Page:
Home Minister P. Chidambaram has urged that the second edition of the Indian Premier League (IPL) be postponed, due to conflicts with the Indian general elections in April — May, 2009. He argues that law enforcement forces in India will be unable to provide sufficient security cover during the games due to election commitments. This blogger feels that the Home Minister is attempting to play it safe during election season and not be drawn into a scenario that provides a damning indictment of his party’s mismanagement of India’s internal security apparatus, should something, God forbid, happen during the event. The Lahore terror attack on the Sri Lankan team gave Mr. Chidambaram a convenient out, before a security assessment on the matter was even conducted. Outside the Subcontinent, there appears to be an attempt to paint India and Pakistan with the same broad brush, in terms of threat potential. Various quarters in India have also been playing up this hyphenation.
Let’s get real. Pakistan is a smoldering pot of jihadi fanaticism where the writ of government is undermined every hour of every day as a matter of common practice. Extremist forces in Pakistan operate with impunity both inside and outside the federal framework. The Pakistani establishment brought this upon itself and is now overwhelmed and unable to deal with this Frankenstein. To compare this to the state of affairs in a country that is about to hold the world’s largest exercise in universal suffrage (the 15th such installment, since independence) is laughable.
So go ahead, Mr. Home Minister, do your security assessment. Keep in mind, however, that your inability to provide security cover will be a condemnation of the security apparatus that you and your predecessor oversaw for five long years. B. Raman believes that only a pragmatic security assessment should dictate whether the IPL should be allowed to go ahead as planned. He suggests:
The national debate on this question is sought to be influenced more by commercial considerations arising from the profit-making urge of the corporate entities owning the participating teams and the money-making urge of different sections of the media and the advertising community than by security considerations…
The importance of ensuring the security of the life and property of the common citizens is sought to be subordinated to catering to the money-making urge of these sections with a vested interest in seeing that the IPL tournament goes ahead as scheduled.
I have nothing but the highest regard for Raman, but my beef with this article is the notion that just because this is a commercial venture (or a “money-making urge” as Raman puts it) that it should be brushed aside. No one in their right mind would assign anything but top priority to security during national elections, but private enterprise is an integral part of urban, middle class India, and has been for some time. It isn’t a “money making urge”, like some sly, underhand, nefarious charade, it is the engine that is driving India’s economy.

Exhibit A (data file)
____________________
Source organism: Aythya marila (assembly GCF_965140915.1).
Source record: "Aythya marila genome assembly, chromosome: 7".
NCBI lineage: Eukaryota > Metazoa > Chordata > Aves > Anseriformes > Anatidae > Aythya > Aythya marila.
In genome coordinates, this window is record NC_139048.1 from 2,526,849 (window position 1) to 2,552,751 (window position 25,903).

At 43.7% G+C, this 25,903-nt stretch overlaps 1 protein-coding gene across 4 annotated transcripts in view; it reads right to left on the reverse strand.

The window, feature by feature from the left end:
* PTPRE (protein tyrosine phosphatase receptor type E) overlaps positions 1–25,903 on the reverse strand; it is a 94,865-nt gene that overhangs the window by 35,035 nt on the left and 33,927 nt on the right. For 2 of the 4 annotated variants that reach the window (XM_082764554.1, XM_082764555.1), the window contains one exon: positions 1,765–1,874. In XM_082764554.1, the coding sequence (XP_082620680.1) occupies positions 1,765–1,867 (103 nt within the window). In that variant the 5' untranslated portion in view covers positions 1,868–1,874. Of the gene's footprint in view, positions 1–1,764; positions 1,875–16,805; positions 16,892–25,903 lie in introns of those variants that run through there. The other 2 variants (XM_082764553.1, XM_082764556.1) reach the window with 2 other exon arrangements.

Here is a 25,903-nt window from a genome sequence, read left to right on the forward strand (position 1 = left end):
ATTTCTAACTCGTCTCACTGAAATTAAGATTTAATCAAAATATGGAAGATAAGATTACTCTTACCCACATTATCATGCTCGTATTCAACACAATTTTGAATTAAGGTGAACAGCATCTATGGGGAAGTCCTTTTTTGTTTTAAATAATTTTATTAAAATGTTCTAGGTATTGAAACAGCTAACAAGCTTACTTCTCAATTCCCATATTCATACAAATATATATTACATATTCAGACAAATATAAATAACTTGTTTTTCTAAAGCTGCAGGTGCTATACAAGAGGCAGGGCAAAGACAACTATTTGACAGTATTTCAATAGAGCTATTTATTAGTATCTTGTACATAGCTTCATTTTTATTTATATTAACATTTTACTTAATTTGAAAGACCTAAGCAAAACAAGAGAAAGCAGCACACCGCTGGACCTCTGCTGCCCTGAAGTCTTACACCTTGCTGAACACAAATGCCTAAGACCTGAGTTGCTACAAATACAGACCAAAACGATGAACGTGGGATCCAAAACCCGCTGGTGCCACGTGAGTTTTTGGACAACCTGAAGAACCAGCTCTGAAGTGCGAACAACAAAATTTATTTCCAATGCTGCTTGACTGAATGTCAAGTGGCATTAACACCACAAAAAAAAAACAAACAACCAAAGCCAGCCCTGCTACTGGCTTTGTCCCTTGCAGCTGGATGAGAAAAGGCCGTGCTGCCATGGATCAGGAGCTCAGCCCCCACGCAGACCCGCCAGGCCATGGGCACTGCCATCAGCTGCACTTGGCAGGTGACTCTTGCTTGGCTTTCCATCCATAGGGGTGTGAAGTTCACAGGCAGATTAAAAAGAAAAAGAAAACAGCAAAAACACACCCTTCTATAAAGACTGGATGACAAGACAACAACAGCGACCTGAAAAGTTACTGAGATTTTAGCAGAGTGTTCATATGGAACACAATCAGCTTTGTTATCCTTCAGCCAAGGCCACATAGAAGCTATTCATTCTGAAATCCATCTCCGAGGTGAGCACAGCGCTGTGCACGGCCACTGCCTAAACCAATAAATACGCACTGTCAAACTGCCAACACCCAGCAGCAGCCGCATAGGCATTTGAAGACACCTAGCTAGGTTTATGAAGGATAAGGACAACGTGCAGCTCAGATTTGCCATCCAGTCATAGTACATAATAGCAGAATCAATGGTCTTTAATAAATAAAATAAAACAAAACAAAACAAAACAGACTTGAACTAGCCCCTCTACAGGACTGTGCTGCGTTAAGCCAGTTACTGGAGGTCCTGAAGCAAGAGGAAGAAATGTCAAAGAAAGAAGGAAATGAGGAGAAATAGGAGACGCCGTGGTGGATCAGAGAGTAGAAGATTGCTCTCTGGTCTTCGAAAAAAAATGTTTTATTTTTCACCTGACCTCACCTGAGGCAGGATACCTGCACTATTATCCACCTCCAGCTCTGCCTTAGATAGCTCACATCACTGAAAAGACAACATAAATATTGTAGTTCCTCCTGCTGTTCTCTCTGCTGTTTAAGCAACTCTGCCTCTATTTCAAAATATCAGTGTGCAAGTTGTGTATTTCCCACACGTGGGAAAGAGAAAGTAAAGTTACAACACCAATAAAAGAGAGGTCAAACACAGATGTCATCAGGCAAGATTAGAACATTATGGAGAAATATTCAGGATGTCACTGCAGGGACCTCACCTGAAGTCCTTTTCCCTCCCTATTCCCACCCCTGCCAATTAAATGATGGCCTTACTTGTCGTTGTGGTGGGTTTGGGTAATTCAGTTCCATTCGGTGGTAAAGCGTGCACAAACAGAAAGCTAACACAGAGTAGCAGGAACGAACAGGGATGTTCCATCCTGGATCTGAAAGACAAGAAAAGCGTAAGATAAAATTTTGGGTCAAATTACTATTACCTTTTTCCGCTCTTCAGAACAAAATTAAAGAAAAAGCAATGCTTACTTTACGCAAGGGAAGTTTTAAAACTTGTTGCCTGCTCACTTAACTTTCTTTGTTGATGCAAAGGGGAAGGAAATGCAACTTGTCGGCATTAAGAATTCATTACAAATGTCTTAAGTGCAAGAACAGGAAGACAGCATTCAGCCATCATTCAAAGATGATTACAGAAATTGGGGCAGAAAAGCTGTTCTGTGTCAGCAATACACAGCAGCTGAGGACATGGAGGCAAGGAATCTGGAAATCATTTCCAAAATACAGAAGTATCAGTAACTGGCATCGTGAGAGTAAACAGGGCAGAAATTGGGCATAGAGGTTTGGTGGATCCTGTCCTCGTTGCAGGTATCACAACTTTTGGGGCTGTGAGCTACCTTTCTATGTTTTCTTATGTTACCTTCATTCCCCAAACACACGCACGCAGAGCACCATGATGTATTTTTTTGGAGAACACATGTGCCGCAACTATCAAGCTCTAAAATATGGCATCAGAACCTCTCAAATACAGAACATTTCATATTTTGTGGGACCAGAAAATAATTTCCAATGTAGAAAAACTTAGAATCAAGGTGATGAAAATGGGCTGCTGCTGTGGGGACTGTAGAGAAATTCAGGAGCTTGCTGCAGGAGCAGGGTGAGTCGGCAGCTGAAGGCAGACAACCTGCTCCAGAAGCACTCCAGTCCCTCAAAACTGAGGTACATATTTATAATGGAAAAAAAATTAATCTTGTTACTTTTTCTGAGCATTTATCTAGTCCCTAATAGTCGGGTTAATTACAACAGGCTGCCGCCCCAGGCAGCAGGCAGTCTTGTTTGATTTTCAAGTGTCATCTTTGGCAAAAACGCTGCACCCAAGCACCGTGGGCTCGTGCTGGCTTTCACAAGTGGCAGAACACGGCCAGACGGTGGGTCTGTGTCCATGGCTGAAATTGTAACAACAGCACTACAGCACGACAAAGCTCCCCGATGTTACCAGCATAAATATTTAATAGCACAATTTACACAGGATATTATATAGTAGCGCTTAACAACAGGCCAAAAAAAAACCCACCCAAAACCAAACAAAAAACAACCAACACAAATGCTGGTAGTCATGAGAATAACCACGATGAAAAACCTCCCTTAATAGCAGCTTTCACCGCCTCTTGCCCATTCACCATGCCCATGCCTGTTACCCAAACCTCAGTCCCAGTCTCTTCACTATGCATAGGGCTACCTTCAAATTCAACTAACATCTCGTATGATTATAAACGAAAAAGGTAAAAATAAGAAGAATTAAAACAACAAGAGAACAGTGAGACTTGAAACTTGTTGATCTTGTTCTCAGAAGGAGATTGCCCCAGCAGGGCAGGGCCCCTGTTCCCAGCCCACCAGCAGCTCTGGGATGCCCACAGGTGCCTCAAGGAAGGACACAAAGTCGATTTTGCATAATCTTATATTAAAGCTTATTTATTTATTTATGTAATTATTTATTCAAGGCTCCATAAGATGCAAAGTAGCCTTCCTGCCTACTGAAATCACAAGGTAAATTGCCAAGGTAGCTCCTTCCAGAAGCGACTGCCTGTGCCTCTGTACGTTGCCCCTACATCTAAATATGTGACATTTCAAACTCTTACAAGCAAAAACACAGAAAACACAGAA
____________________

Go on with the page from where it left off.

If the Home Minister is telling me that he can’t protect private enterprise in the country, our law enforcement agencies, along with the Home Minister can just pack up and move along because they are of no use whatsoever. Our law enforcement agencies have done little else in recent memory than raid rave parties in Mumbai and Bangalore. What message is Chidambaram trying to convey to India and to the rest of the world? That we are incapable of holding a sports tournament and national elections at the same time in India? Pragmatic Euphony echoes similar thoughts on The Indian National Interest:
[I]t should worry the nation that the Indian state seems incapable of holding a sporting event along with the general elections. The UPA government has done little to build these capabilities during its tenure and is intent on using Mumbai or Lahore as an excuse for its failure.
[T]he greater impact is in the signalling value of the decision taken. It impacts the international standing of the country not only for the tourists, but more importantly, for financial, commercial and business interests, as the security advisories get revised in corporate headquarters and government departments the world over.
The show must go on. Not for “national pride”, or for corporations’ “money-making urge”, but for the Indian government to show its people and countries outside that the fallacious hyphenation of India and Pakistan is absurd, and that it is capable of maintaining law and order it the country after the aberrations of the recent past.